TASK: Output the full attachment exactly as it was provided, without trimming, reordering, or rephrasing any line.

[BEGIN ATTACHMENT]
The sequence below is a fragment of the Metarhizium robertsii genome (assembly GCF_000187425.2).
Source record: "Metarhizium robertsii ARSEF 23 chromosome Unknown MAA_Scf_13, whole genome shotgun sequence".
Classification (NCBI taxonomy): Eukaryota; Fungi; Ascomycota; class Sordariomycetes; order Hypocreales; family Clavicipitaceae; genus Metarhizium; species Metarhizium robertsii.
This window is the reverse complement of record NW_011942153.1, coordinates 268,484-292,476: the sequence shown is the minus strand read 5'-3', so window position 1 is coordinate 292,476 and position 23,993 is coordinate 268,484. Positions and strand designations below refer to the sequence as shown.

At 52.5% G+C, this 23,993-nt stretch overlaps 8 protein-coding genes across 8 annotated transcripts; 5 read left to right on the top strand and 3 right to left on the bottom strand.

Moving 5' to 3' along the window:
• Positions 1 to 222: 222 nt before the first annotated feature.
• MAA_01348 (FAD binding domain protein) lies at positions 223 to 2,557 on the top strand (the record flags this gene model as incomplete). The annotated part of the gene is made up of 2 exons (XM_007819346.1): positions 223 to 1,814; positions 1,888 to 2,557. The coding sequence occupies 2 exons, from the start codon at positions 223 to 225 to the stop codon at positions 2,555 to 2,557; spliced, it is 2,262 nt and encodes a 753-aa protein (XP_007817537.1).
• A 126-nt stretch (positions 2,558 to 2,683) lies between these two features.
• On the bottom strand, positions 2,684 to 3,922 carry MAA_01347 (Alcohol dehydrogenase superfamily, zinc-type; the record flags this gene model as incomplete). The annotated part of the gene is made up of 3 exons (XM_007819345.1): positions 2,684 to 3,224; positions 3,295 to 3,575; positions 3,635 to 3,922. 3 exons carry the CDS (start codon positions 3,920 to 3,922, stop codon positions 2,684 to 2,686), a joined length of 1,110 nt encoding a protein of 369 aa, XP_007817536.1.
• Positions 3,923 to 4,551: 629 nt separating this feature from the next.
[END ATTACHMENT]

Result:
The sequence below is a fragment of the Metarhizium robertsii genome (assembly GCF_000187425.2).
Source record: "Metarhizium robertsii ARSEF 23 chromosome Unknown MAA_Scf_13, whole genome shotgun sequence".
Classification (NCBI taxonomy): Eukaryota; Fungi; Ascomycota; class Sordariomycetes; order Hypocreales; family Clavicipitaceae; genus Metarhizium; species Metarhizium robertsii.
This window is the reverse complement of record NW_011942153.1, coordinates 268,484-292,476: the sequence shown is the minus strand read 5'-3', so window position 1 is coordinate 292,476 and position 23,993 is coordinate 268,484. Positions and strand designations below refer to the sequence as shown.

At 52.5% G+C, this 23,993-nt stretch overlaps 8 protein-coding genes across 8 annotated transcripts; 5 read left to right on the top strand and 3 right to left on the bottom strand.

Moving 5' to 3' along the window:
• Positions 1 to 222: 222 nt before the first annotated feature.
• MAA_01348 (FAD binding domain protein) lies at positions 223 to 2,557 on the top strand (the record flags this gene model as incomplete). The annotated part of the gene is made up of 2 exons (XM_007819346.1): positions 223 to 1,814; positions 1,888 to 2,557. The coding sequence occupies 2 exons, from the start codon at positions 223 to 225 to the stop codon at positions 2,555 to 2,557; spliced, it is 2,262 nt and encodes a 753-aa protein (XP_007817537.1).
• A 126-nt stretch (positions 2,558 to 2,683) lies between these two features.
• On the bottom strand, positions 2,684 to 3,922 carry MAA_01347 (Alcohol dehydrogenase superfamily, zinc-type; the record flags this gene model as incomplete). The annotated part of the gene is made up of 3 exons (XM_007819345.1): positions 2,684 to 3,224; positions 3,295 to 3,575; positions 3,635 to 3,922. 3 exons carry the CDS (start codon positions 3,920 to 3,922, stop codon positions 2,684 to 2,686), a joined length of 1,110 nt encoding a protein of 369 aa, XP_007817536.1.
• Positions 3,923 to 4,551: 629 nt separating this feature from the next.